By: Ben Haynes, Daymaker Giving
“Food education should be a cornerstone of every child’s education.”
– Erin Croom, founder of Small Bites Adventure Club in Atlanta, Georgia
Daymaker believes that everyone should have access to healthy, wholesome meals, and that humans are happier when they have a connection to their food and its source. It’s also important to acknowledge that there are systems in place that prevent marginalized communities from having access and developing connections to nutritious food.
The Daymaker model is centered around the Receiver’s Journey; a three-year commitment they’ve made to serve their nonprofit partners and the kids in their programming. During the outset of the pandemic, Daymaker asked nonprofits how they could be most helpful, and co-created the ‘Daymaker Discovery Bundle’ – a monthly curiosity box with a theme, physical items like puzzles or board games associated with that theme, and a celebration of diverse heroes in a related field.
Supporting kids monthly in-between back-to-school and Holiday giving campaigns has become a staple of how they hope to serve. As a natural next step in this process (pun intended!), Daymaker is partnering with Small Bites Adventure Club to offer Farm-to-Home Explorer Kits!
Small Bites Adventure Club’s Story
Small Bites was founded in 2018 by a group of women seeking to bring more fruits & vegetables to kids. During the early days, founder Erin Croom was packing “Taste Test Boxes” on her dining room table to create a prototype. The first boxes contained ingredients, a recipe, and a paired activity. Erin remembers being uncertain and having questions: ‘Would teachers find it intuitive to teach the lesson? Would kids be able to make this recipe? Are kids even going to eat the recipe?’
She brought the boxes to a local preschool in Atlanta, and after that day she knew that Small Bites was onto something. The teachers were able to lead the lesson with very little instruction from her, the four-year-olds were able to make kale pesto, and the kids ate it and loved it! That night, the preschool teacher received emails and calls from parents saying “What’s this about my kid eating Kale?! How did you get them to do that?!”
About the Daymaker Farm-to-Home Explorer Kits
Small Bites’ new Farm-to-Home kits will “help kids follow this magical journey from seed to plate,” Erin said. For the first six months of 2021, the kids will receive a monthly kit with a theme that contains: a recipe, an activity booklet, a ‘Meet the Farmer and Veggie/Fruit Card,’ and extras like family conversation cards, a snack bar, stickers, magnets, and videos. The activities within these kits focus on issues at the root of food: community, diversity, health & nature.
One component of these kits is a Meet The Farmer card (see below). This card tells the story of a farmer, where they are and what their life is like. “Most kids we talk to think food comes from the grocery store or Mom’s car,” said Erin. “We feel that it’s a very important part of a child’s education that food comes from farmers, and farms and the soil.”
Importantly, Small Bites recognizes the structural problems of a lack of representation in the farming community and in agricultural careers: they feature farmers of color on many of the Meet Your Farmer cards, and they purchase over 50% of the food in the kits from farmers of color. “I love the way that Small Bites elevates the voices of brown farmers, black farmers and women farmers,” said Wande Okunoren-Meadows from The Hand, Heart & Soul Project, a Daymaker nonprofit that also works with Small Bites in Atlanta.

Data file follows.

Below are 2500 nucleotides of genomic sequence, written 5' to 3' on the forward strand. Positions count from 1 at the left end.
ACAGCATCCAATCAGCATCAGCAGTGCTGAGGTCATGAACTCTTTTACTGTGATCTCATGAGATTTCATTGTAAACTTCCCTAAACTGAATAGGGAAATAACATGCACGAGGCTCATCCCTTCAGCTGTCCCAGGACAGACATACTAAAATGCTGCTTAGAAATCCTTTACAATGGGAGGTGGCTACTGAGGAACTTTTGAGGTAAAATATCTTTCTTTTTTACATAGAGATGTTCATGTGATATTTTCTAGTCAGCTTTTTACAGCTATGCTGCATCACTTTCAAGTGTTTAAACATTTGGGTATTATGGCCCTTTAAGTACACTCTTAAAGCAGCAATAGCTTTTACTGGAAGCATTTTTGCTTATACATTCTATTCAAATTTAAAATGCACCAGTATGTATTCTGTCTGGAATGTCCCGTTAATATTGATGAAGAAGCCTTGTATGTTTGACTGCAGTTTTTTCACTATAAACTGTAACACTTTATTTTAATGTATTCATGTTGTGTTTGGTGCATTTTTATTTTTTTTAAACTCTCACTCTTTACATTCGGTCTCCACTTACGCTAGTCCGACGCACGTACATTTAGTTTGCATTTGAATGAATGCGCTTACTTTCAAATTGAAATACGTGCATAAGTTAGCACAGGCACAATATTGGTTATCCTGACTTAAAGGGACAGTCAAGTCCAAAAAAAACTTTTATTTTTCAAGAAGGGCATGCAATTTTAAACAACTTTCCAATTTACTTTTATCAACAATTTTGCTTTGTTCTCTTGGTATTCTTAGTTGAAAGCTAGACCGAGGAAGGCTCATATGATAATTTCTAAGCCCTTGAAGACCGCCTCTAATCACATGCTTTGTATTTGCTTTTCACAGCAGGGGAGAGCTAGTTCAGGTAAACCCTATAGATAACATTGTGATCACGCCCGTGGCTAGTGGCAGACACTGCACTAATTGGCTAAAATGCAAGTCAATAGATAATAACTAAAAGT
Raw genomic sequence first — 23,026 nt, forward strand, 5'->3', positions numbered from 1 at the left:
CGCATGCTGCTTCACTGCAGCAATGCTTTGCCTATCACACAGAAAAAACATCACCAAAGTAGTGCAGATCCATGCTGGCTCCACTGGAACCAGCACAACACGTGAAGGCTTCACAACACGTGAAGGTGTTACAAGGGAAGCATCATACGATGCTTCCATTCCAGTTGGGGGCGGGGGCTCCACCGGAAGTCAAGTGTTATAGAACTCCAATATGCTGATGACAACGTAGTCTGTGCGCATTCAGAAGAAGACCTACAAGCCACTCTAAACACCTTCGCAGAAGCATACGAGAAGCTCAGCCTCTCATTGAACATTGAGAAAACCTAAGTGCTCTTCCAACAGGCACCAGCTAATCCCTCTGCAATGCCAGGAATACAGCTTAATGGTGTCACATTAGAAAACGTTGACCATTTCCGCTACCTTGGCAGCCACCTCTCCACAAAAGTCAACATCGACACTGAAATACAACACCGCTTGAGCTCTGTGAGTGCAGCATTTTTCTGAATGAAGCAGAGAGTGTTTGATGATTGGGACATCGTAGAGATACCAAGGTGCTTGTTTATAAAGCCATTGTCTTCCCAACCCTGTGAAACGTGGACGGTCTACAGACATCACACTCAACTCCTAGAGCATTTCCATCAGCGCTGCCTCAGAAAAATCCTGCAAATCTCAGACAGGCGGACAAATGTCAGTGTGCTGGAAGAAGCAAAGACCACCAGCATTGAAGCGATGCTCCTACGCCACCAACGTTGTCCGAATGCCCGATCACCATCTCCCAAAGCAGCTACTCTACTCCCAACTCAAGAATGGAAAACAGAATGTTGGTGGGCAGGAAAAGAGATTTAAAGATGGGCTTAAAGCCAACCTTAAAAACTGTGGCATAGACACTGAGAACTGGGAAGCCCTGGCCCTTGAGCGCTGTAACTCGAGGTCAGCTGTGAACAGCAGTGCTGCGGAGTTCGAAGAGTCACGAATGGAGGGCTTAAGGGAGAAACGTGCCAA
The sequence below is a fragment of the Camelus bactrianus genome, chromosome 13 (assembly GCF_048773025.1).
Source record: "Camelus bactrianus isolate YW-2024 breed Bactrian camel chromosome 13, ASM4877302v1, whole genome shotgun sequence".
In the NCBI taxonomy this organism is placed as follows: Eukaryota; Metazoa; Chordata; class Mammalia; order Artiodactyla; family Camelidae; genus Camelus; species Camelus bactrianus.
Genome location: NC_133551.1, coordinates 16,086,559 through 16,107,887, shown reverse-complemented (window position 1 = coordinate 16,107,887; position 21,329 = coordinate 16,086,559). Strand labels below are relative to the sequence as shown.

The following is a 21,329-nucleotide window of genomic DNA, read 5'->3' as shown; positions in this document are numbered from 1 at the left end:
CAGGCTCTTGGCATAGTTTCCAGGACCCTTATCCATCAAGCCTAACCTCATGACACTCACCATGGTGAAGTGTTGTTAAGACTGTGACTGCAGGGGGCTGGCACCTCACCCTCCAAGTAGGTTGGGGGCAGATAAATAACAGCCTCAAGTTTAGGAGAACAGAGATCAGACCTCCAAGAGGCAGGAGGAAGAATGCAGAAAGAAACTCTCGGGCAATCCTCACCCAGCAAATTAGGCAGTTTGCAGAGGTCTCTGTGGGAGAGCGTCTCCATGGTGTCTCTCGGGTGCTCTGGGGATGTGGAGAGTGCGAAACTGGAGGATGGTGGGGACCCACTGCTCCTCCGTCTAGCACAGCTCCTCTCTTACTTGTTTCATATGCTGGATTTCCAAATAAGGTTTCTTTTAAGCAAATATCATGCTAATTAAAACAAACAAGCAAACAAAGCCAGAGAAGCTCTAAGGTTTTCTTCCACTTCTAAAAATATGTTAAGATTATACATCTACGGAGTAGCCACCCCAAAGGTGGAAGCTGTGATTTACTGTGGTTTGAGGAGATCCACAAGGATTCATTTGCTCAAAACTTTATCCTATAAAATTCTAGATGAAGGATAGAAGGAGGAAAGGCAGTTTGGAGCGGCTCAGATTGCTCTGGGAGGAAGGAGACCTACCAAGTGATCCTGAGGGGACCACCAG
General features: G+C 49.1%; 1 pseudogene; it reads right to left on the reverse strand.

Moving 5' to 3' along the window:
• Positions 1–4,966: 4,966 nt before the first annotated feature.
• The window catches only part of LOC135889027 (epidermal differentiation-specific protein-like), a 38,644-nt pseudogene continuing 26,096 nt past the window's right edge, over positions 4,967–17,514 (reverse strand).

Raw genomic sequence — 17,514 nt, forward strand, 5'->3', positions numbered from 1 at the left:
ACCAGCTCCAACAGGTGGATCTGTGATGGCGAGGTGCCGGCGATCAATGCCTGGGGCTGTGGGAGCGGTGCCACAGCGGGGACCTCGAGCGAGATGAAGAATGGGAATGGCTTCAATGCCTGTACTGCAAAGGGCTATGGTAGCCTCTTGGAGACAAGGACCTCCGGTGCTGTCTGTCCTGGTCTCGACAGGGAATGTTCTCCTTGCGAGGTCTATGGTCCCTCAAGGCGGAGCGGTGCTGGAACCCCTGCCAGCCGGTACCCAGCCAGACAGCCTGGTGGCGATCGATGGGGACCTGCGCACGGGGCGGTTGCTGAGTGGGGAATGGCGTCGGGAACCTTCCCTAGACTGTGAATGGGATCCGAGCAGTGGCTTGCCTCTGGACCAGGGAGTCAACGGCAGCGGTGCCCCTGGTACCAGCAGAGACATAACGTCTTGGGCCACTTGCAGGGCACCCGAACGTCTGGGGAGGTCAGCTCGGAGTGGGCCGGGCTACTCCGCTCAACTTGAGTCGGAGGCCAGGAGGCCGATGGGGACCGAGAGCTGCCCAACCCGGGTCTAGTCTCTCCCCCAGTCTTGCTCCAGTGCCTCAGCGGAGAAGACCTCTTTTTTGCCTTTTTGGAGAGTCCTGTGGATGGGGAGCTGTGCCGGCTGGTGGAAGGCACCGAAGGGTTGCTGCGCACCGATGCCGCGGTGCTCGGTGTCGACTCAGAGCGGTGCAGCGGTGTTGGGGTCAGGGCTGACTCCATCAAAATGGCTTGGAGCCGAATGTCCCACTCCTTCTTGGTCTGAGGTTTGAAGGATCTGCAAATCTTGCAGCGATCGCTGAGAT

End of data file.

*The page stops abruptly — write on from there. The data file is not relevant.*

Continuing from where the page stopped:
Small Bites has been sending kids from The Hand, Heart & Soul Project their Taste Test Boxes for classrooms during the pandemic. “Small Bites helps kids appreciate where their food comes from. So often kids grow up to only have appreciation for their Nike shoes, but these kits help kids have appreciation for the soil and where their food comes from. It really engages families and kids on a different level.”
The US food system marginalizes and negatively impacts those growing up in poverty. “People eat what they have access to” as Laura Phillips, from I Grow Chicago, a Daymaker nonprofit partner said. More than 23.5 million Americans, including 6.5 million children live in low-income urban and rural neighborhoods that are more than one mile from a supermarket with fresh produce. And the pandemic has shown the ways higher rates of infection from COVID-19 within black and brown communities in the United States stems from structural inequality within our neighborhoods and our food system.
Laura believes that these Farm-to-Home kits will be powerful for the kids that she works with everyday: “Kids want to play a part in the creation process. Having these kits will give kids agency in the creation process of the food that they are making. That will change a lot.”
Just as Small Bites is fostering deeper relationships between kids, seeds, farmers and the earth, Daymaker hopes to foster connections between those giving and those receiving. If you donate a Farm-to-Home kit to a special kid on Daymaker this holiday season, you’ll get an update on how the Spring is going for that child during 2021, and you’ll have an opportunity to help the same child again during their back-to-school campaign. Daymaker is so excited to launch these kits as a way to help generate compassionate connections — connections between you, the children you’re supporting, and the seeds of life that can help lead to a healthy and flourishing future.
“You can’t educate to the head unless the body, the soul & the stomach are also taken care of”
Wande Okunoren-Meadows, Hand, Heart and Soul Project